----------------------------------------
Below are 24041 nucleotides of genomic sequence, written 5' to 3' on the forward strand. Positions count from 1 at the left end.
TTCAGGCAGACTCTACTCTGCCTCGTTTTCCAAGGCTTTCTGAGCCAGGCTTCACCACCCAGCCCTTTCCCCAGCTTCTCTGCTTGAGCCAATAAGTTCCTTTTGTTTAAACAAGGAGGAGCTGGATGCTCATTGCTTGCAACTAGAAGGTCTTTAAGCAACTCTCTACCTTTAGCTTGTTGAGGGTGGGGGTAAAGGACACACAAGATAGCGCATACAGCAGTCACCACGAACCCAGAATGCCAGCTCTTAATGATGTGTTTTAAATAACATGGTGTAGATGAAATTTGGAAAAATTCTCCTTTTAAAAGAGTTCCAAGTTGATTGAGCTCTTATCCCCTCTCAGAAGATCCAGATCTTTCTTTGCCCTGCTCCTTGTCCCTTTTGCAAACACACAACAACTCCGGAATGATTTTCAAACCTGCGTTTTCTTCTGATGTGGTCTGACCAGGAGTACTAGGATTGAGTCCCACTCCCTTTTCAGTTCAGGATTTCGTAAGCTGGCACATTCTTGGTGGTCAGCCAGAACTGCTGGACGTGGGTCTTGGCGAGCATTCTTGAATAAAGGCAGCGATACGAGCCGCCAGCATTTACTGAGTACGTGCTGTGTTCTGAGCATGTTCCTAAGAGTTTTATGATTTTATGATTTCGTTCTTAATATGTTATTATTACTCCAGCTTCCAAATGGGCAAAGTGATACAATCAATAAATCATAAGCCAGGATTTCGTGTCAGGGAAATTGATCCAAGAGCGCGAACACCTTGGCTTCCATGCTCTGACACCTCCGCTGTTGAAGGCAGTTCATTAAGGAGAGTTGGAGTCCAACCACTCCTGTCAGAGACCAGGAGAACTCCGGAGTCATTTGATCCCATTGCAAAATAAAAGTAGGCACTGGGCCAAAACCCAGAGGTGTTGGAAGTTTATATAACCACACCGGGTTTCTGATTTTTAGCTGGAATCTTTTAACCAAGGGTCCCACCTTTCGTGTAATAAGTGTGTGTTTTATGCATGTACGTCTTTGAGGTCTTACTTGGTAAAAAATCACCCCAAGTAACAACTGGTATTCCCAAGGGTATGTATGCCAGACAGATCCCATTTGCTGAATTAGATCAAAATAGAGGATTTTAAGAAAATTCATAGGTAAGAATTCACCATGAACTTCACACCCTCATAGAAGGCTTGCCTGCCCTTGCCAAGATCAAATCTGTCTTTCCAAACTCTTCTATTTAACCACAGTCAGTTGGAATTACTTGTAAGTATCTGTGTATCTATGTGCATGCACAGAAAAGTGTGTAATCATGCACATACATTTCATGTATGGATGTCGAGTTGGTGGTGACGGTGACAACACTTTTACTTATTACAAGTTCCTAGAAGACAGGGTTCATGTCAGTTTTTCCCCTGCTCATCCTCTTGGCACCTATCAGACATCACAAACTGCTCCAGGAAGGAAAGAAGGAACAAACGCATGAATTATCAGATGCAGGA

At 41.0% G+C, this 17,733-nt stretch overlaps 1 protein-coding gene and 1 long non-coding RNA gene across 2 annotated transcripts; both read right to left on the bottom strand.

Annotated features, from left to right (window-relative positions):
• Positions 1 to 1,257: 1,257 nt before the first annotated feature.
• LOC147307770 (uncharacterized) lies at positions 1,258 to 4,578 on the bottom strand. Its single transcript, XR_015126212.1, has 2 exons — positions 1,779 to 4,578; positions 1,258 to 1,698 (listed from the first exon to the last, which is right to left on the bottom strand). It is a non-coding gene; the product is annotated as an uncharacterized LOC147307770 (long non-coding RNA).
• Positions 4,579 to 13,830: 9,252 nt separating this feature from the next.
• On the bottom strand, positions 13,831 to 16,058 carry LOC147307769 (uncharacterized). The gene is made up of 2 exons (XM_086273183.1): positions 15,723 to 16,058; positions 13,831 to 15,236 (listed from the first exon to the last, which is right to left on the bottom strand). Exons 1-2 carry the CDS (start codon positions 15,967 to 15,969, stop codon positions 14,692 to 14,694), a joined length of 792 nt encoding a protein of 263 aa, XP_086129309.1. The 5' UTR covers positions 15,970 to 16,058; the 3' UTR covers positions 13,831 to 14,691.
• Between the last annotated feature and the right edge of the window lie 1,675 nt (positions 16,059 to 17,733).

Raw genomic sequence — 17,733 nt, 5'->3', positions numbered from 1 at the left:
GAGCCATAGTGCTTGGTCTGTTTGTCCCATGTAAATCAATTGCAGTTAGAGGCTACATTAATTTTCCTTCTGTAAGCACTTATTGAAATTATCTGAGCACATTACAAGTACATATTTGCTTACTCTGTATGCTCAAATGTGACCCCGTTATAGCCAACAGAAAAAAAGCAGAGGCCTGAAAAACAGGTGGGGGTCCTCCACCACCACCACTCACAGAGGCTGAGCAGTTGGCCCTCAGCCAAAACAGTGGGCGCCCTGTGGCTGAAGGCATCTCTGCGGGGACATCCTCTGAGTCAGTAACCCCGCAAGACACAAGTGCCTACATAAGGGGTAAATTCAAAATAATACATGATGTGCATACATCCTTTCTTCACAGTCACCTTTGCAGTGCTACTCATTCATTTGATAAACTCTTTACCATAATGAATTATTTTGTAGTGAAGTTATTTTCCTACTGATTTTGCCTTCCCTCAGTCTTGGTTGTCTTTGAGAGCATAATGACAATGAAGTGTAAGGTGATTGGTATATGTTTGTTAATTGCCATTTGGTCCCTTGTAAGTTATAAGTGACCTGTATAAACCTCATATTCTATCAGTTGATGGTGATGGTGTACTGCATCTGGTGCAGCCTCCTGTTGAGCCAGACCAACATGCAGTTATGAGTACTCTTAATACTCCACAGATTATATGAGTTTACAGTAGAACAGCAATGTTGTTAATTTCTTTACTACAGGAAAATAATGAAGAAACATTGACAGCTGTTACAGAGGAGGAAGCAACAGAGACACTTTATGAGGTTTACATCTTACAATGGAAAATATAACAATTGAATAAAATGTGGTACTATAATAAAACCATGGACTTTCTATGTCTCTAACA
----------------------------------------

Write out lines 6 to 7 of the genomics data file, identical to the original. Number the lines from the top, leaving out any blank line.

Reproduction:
• LOC147307770 (uncharacterized) lies at positions 1,258 to 4,578 on the bottom strand. Its single transcript, XR_015126212.1, has 2 exons — positions 1,779 to 4,578; positions 1,258 to 1,698 (listed from the first exon to the last, which is right to left on the bottom strand). It is a non-coding gene; the product is annotated as an uncharacterized LOC147307770 (long non-coding RNA).
• Positions 4,579 to 13,830: 9,252 nt separating this feature from the next.